An employee was caught selling scrap metal belonging to his employer. Photo / Image bank
When a man’s excessive data usage on his work phone was investigated by bosses, it led them to discover that the employee had what they believed to be a side hustle – taking the scrap the business and sell it.
Nicholas James Jones’ employer says he used his work phone not only to leak confidential company information, belittle it and line up cash jobs using work resources, but also to arrange the sale scraps of aluminum he had found at the Custom Motor Bodies shop. Limited (CMBL).
They claim he then pocketed the money from the deals, a total of $1,393 – an amount which the Employment Relations Authority (ERA) has now ordered him to repay.
The Auckland company’s directors, Kathryn and Peter Gilling, said Jones did not have permission to take the metal or sell it.
After Jones quit his job as shop supervisor at CMBL, which builds custom truck bodies, the Gillings took the matter to the ERA to seek reimbursement of money earned in what they qualified as illegitimate sales and to settle other matters.
They claimed he breached the terms of his employment contract, causing the loss of the business, and that he did not act in good faith.
Jones told authorities that his actions were authorized and that the scrap metal did not belong to the company.
But the authority ruled in CMBL’s favor with a newly released decision revealing how the Gillings found out what was going on.
In early July 2021, Kathryn Gilling noted that the mobile account connected to Jones’ work phone showed “significant” data usage during weekends.
He handed over his phone so his bosses could investigate the data usage.
“Upon review, the text messages contained on the phone indicated use that appeared to be unauthorized and actions that Mr. Jones had taken that were not authorized,” the ruling said.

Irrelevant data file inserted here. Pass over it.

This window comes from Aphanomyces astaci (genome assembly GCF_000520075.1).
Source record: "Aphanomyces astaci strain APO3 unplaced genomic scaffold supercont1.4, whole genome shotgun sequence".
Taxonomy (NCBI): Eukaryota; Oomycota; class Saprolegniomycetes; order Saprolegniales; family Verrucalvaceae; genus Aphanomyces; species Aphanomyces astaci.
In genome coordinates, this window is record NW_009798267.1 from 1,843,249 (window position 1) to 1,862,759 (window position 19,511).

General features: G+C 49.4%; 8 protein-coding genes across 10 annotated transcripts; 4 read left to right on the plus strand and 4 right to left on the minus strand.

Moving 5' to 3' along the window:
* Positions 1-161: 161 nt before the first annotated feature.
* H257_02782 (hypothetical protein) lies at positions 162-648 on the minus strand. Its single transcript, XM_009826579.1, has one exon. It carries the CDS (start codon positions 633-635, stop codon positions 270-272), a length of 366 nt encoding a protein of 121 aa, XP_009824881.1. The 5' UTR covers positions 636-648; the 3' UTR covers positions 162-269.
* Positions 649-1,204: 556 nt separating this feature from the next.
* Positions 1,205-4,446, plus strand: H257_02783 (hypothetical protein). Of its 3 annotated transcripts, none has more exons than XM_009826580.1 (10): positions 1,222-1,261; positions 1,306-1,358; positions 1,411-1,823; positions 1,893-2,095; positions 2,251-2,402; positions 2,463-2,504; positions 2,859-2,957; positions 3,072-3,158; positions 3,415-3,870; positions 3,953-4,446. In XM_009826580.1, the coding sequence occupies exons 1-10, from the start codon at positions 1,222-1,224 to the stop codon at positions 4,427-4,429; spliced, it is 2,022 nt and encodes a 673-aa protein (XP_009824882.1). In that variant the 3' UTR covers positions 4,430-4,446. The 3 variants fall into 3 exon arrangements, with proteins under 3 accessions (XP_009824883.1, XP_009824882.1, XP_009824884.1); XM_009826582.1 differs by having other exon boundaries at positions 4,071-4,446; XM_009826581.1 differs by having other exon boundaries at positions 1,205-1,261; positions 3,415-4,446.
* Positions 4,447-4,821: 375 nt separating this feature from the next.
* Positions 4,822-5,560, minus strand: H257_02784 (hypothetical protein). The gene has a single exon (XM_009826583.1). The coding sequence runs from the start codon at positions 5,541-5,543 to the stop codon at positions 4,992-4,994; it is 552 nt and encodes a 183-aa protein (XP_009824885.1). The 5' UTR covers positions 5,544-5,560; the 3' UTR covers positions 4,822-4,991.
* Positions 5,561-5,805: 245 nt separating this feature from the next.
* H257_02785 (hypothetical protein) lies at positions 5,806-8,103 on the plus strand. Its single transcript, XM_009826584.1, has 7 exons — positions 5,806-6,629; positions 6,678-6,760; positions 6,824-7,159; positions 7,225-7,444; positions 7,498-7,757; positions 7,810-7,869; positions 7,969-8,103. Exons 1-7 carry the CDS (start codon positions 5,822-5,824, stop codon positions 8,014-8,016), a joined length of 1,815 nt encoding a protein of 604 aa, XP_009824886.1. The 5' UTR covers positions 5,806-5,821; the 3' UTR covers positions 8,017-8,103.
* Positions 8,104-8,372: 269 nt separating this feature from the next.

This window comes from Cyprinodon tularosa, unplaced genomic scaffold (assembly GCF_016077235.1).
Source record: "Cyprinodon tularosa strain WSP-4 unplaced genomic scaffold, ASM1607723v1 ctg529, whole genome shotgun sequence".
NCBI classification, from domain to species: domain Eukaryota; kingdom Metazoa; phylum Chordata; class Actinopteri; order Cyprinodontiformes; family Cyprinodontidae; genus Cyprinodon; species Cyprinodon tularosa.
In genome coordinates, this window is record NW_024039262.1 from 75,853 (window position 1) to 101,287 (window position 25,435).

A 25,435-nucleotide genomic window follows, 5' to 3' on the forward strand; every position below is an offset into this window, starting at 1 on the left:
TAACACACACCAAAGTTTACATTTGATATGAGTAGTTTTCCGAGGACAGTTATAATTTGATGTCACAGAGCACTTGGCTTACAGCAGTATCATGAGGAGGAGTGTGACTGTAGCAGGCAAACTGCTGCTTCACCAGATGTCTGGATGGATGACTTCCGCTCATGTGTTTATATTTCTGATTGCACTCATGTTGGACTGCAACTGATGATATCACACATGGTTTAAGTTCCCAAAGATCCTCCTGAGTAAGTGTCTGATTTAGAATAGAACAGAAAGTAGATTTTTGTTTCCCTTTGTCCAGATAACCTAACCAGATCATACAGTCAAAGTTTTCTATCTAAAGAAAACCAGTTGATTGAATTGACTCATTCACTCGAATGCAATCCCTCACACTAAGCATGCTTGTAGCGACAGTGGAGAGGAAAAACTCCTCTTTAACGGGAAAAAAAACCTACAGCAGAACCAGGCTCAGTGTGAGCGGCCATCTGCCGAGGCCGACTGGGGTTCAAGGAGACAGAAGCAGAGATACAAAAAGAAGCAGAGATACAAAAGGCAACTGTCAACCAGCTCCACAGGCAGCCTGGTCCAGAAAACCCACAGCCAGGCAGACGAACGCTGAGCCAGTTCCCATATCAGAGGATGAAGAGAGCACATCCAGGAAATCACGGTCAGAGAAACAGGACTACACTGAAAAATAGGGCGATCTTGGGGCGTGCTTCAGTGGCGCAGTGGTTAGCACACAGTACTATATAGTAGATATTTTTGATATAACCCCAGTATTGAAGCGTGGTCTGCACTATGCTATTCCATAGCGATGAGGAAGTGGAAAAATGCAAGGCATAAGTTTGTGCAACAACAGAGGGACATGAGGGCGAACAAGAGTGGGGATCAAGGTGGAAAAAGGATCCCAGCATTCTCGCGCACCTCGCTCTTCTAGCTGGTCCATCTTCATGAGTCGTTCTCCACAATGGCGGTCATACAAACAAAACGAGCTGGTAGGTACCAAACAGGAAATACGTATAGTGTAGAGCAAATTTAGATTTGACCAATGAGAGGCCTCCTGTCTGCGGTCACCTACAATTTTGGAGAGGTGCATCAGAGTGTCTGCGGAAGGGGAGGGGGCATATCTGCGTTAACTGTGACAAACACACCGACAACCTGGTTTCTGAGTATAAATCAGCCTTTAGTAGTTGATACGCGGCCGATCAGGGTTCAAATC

Jones, who had worked at CMBL since 2014, had sent messages such as “… clean[ed] up to ally [aluminium] rack and tee[aken] all the hidden cuts lol”.
The ruling said other posts revealed he had used the company’s shop and equipment for his own “cash jobs”, distributed private information about a drug test result from an employee, a job offer made by CMBL and pages from Peter Gilling’s diary, and that he had made disparaging remarks about Peter to a supplier.
On July 12, 2021, CMBL wrote to Jones raising issues for investigation, but the next day he resigned.
Jones did not dispute that he sent the messages, but told the authority that the aluminum did not belong to CMBL, that any personal work was done in his spare time using only scrap materials and that he was exercising freedom of expression.
The authority ruled that Jones violated the terms of his employment contract and breached the legal duty of good faith.
“I am satisfied that the aluminum sold by Mr. Jones is more likely than not to have been the property of CMBL as the unauthorized sale of CMBL’s ally” is in a text message he sent , aluminum is the type of material used in the CMBL workshop, its storage and transportation involved CMBL resources, and evidence of its origin elsewhere is not strong,” wrote ERA member Marija Urlich.
“Furthermore, I am satisfied that Mr. Jones sold the aluminum while employed by CMBL and did not seek CMBL’s permission to do so or permission to use his vehicle for his transportation.”
Urlich ordered Jones to pay CMBL $1,393 for the metal and $4,000 in damages for breaches of his employment contract.
Kathryn Gilling welcomed the decision.
“We are happy with what happened,” she told Open Justice.
“He betrayed our trust so blatantly that we just couldn’t let it lie.”
Open Justice was unable to contact Jones for comment.